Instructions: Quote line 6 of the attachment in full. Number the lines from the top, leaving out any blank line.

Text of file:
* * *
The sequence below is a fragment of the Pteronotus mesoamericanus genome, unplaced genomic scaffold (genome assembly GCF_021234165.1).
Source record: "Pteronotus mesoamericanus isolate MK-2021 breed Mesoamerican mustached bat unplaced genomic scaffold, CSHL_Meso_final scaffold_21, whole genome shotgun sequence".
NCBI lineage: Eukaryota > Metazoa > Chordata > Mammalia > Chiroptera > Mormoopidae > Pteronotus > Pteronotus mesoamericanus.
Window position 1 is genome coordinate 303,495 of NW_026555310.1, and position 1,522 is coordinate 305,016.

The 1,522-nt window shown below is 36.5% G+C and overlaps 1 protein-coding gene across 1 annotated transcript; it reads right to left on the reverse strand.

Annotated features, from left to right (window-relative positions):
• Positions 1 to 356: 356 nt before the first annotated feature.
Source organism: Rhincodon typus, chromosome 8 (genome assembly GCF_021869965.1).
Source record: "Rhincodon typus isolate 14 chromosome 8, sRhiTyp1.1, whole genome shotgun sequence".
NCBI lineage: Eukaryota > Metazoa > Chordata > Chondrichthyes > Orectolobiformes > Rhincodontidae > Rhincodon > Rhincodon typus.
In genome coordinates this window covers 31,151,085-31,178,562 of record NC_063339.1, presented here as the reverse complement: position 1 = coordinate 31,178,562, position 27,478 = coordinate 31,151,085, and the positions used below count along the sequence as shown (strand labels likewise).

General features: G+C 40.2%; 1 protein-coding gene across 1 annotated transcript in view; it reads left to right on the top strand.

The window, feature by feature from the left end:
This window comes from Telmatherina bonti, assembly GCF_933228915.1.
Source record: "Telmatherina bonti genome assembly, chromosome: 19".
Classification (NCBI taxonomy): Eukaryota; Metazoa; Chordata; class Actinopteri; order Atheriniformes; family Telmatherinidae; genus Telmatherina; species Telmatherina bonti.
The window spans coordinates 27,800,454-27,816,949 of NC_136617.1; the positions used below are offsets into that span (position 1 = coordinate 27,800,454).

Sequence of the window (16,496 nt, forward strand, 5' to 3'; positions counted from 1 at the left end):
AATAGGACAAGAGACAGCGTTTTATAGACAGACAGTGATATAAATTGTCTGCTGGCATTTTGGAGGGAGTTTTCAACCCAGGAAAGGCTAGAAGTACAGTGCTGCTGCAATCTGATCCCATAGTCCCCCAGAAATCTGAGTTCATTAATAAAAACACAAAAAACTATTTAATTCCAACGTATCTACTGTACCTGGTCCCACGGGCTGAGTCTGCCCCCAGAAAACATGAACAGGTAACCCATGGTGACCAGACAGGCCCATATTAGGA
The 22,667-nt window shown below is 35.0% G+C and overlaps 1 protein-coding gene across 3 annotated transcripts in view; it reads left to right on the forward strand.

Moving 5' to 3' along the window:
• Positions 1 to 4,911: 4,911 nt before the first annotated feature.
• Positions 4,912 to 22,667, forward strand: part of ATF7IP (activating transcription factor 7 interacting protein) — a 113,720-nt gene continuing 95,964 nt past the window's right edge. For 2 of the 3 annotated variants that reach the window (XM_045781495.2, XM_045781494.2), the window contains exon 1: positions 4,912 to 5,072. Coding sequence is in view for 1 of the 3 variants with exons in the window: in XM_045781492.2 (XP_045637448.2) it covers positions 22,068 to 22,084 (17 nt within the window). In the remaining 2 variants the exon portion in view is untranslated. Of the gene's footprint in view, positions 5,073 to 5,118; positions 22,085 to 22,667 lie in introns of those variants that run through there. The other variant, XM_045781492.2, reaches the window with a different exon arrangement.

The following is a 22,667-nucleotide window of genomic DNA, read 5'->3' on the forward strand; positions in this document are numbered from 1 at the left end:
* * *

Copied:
Annotated features, from left to right (window-relative positions):